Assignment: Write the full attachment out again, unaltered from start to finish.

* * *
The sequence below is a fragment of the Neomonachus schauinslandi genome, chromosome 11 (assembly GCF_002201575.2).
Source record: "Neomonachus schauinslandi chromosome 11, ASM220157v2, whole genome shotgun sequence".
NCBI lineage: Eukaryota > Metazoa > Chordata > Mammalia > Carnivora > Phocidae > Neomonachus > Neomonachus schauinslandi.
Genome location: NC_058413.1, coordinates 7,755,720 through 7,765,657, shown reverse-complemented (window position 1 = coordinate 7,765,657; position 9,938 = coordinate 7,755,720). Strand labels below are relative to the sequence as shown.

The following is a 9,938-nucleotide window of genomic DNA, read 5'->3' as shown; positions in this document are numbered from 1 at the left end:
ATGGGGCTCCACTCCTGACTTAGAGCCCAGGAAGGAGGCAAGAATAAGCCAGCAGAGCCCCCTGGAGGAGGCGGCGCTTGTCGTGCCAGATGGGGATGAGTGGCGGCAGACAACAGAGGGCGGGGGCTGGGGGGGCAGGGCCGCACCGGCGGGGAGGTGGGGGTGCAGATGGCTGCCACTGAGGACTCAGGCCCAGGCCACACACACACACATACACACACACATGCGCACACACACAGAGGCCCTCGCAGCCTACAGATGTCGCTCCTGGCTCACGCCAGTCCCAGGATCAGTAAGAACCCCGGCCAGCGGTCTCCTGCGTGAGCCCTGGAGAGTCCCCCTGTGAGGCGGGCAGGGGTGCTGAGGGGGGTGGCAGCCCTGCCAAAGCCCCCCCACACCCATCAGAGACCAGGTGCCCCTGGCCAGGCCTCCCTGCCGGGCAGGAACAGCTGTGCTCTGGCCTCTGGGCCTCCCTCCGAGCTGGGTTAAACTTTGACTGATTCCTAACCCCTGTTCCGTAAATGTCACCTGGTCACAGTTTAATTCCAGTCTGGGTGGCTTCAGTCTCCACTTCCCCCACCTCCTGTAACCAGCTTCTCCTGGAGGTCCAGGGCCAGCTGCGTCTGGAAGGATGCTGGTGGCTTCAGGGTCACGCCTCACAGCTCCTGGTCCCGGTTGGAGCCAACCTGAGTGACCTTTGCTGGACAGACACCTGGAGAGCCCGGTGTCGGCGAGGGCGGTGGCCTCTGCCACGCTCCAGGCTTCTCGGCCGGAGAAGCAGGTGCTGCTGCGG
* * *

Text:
The sequence below is a fragment of the Neomonachus schauinslandi genome, chromosome 11 (assembly GCF_002201575.2).
Source record: "Neomonachus schauinslandi chromosome 11, ASM220157v2, whole genome shotgun sequence".
NCBI lineage: Eukaryota > Metazoa > Chordata > Mammalia > Carnivora > Phocidae > Neomonachus > Neomonachus schauinslandi.
Genome location: NC_058413.1, coordinates 7,755,720 through 7,765,657, shown reverse-complemented (window position 1 = coordinate 7,765,657; position 9,938 = coordinate 7,755,720). Strand labels below are relative to the sequence as shown.

The following is a 9,938-nucleotide window of genomic DNA, read 5'->3' as shown; positions in this document are numbered from 1 at the left end:
ATGGGGCTCCACTCCTGACTTAGAGCCCAGGAAGGAGGCAAGAATAAGCCAGCAGAGCCCCCTGGAGGAGGCGGCGCTTGTCGTGCCAGATGGGGATGAGTGGCGGCAGACAACAGAGGGCGGGGGCTGGGGGGGCAGGGCCGCACCGGCGGGGAGGTGGGGGTGCAGATGGCTGCCACTGAGGACTCAGGCCCAGGCCACACACACACACATACACACACACATGCGCACACACACAGAGGCCCTCGCAGCCTACAGATGTCGCTCCTGGCTCACGCCAGTCCCAGGATCAGTAAGAACCCCGGCCAGCGGTCTCCTGCGTGAGCCCTGGAGAGTCCCCCTGTGAGGCGGGCAGGGGTGCTGAGGGGGGTGGCAGCCCTGCCAAAGCCCCCCCACACCCATCAGAGACCAGGTGCCCCTGGCCAGGCCTCCCTGCCGGGCAGGAACAGCTGTGCTCTGGCCTCTGGGCCTCCCTCCGAGCTGGGTTAAACTTTGACTGATTCCTAACCCCTGTTCCGTAAATGTCACCTGGTCACAGTTTAATTCCAGTCTGGGTGGCTTCAGTCTCCACTTCCCCCACCTCCTGTAACCAGCTTCTCCTGGAGGTCCAGGGCCAGCTGCGTCTGGAAGGATGCTGGTGGCTTCAGGGTCACGCCTCACAGCTCCTGGTCCCGGTTGGAGCCAACCTGAGTGACCTTTGCTGGACAGACACCTGGAGAGCCCGGTGTCGGCGAGGGCGGTGGCCTCTGCCACGCTCCAGGCTTCTCGGCCGGAGAAGCAGGTGCTGCTGCGG